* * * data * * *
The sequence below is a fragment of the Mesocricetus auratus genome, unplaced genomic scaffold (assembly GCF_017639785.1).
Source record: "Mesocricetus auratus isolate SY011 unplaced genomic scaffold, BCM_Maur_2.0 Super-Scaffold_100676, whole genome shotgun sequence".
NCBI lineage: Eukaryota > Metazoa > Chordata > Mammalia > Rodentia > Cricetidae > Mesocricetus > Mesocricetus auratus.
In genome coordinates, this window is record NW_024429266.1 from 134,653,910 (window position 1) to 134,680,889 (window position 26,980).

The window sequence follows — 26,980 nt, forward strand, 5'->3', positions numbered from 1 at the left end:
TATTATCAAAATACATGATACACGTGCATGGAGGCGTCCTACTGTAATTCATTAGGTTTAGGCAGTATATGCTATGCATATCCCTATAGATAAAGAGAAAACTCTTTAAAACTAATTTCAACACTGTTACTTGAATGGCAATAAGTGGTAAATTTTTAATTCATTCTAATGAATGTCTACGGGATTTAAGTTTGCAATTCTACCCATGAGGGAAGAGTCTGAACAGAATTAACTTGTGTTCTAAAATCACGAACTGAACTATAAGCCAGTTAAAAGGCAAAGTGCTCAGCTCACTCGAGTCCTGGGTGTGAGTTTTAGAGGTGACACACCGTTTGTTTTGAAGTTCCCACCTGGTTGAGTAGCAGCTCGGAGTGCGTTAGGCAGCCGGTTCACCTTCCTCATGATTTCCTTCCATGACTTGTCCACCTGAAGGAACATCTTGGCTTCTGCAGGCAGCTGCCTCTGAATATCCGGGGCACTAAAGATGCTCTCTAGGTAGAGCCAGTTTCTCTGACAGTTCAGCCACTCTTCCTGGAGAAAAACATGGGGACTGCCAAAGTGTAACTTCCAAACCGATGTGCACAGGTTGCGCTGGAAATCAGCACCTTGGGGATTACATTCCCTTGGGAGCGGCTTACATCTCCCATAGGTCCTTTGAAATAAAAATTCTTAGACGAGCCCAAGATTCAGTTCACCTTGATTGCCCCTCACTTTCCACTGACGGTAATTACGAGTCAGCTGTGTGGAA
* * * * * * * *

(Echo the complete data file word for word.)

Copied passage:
The sequence below is a fragment of the Mesocricetus auratus genome, unplaced genomic scaffold (assembly GCF_017639785.1).
Source record: "Mesocricetus auratus isolate SY011 unplaced genomic scaffold, BCM_Maur_2.0 Super-Scaffold_100676, whole genome shotgun sequence".
NCBI lineage: Eukaryota > Metazoa > Chordata > Mammalia > Rodentia > Cricetidae > Mesocricetus > Mesocricetus auratus.
In genome coordinates, this window is record NW_024429266.1 from 134,653,910 (window position 1) to 134,680,889 (window position 26,980).

The window sequence follows — 26,980 nt, forward strand, 5'->3', positions numbered from 1 at the left end:
TATTATCAAAATACATGATACACGTGCATGGAGGCGTCCTACTGTAATTCATTAGGTTTAGGCAGTATATGCTATGCATATCCCTATAGATAAAGAGAAAACTCTTTAAAACTAATTTCAACACTGTTACTTGAATGGCAATAAGTGGTAAATTTTTAATTCATTCTAATGAATGTCTACGGGATTTAAGTTTGCAATTCTACCCATGAGGGAAGAGTCTGAACAGAATTAACTTGTGTTCTAAAATCACGAACTGAACTATAAGCCAGTTAAAAGGCAAAGTGCTCAGCTCACTCGAGTCCTGGGTGTGAGTTTTAGAGGTGACACACCGTTTGTTTTGAAGTTCCCACCTGGTTGAGTAGCAGCTCGGAGTGCGTTAGGCAGCCGGTTCACCTTCCTCATGATTTCCTTCCATGACTTGTCCACCTGAAGGAACATCTTGGCTTCTGCAGGCAGCTGCCTCTGAATATCCGGGGCACTAAAGATGCTCTCTAGGTAGAGCCAGTTTCTCTGACAGTTCAGCCACTCTTCCTGGAGAAAAACATGGGGACTGCCAAAGTGTAACTTCCAAACCGATGTGCACAGGTTGCGCTGGAAATCAGCACCTTGGGGATTACATTCCCTTGGGAGCGGCTTACATCTCCCATAGGTCCTTTGAAATAAAAATTCTTAGACGAGCCCAAGATTCAGTTCACCTTGATTGCCCCTCACTTTCCACTGACGGTAATTACGAGTCAGCTGTGTGGAA